Syderstone, St Mary

Syderstone was originally a Norman cruciform church. Unfortunately, the original tower collapsed rather quickly and was replaced by the present one in around 1100. The present west doorway (bottom, centre) which is the main entrance was originally on the later Norman south aisle and it has a Transitional look to it. Above the doorway is a proud little lion figure (bottom right) and this with its cusped niche must be later than the doorway. The tower arch is pointed (middle, right) reflecting the date of the tower. The south arcade has Norman arches but the aisle itself was never replaced. A north aisle was added in around 1400 and this too has gone! In the picture (middle left) you can see the filled-in arches and doorway on the north wall, again with pointed profiles as you would expect. So Syderstone has had more than its fair share of misfortune, but it is a pleasant friendly little place, well worth dropping into.

Titchwell, St Mary

Titchwell was firmly locked when we arrived. They obviously don’t anticipate visitors on freezing March days! The tower is Norman with what Pevsner was pleased to call “a dear little lead spike”. Really, Nikolaus? There is a well-preserved Norman west window and bifora for the bells that might be a little later. The chancel too is Norman

Woodton, All Saints

Woodton is another church with an ancient shell, some of it possibly Anglo-Saxon. The tower is Norman with the obligatory c15 octagonal top. As with so many of these churches, nobody could claim that All Saints is a church worth a long diversion, but it has its points of interest. The font is most peculiar. It looks for all the world like some modern confection but it is in fact the original Norman font that has been completely re-cut. The arch-shaped decoration is, frankly, ridiculous and perhaps would make us a little more appreciative of what the artisan Norman carvers managed to achieve with their relatively crude tools. Some of the Gothic windows are interesting. The one shown bottom right has an outline decorated with rosettes. The east window has even more elaborate decoration.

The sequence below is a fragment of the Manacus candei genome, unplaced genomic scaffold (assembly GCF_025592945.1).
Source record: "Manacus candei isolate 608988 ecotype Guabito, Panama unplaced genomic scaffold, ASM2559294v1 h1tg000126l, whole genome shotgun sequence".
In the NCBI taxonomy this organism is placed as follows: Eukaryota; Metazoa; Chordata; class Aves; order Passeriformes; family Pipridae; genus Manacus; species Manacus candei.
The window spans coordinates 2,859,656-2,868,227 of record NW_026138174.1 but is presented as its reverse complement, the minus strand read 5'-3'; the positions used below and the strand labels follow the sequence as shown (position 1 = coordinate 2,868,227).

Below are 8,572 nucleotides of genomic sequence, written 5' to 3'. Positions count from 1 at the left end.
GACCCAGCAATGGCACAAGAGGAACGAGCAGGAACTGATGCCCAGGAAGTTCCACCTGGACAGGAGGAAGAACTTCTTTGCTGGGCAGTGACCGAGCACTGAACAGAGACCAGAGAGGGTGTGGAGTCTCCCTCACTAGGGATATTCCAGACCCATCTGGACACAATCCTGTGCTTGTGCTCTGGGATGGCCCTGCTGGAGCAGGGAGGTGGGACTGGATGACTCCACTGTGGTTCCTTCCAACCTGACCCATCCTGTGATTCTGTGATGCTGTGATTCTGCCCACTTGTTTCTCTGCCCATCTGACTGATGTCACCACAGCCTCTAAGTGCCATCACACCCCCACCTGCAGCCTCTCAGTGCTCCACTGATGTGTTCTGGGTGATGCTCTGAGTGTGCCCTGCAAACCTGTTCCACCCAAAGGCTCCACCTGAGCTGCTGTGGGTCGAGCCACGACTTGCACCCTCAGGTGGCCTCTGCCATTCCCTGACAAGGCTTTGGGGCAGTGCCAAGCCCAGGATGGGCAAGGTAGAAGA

Footnote - Seething

Not too many words needed here. The 448th Bomber Group comprised 4 squadrons of B-24 Liberator bombers, of which nearly 100 were lost in combat in 262 missions. There are many memorials to the USAF around the East of England and I am always moved by them. Callow young boys from Kansas and Wisconsin, Oregon and Michigan giving their lives for freedom 3000 miles from their homes. We all owe them so much.

The control tower of the airfield has been restored. Please follow this link to find out more about this and about the history of the Bomber Group:

The following Norfolk Round Tower Churches have their own pages. Click on their names to visit them:

Burnham Deepdale

Burnham Norton


Little Snoring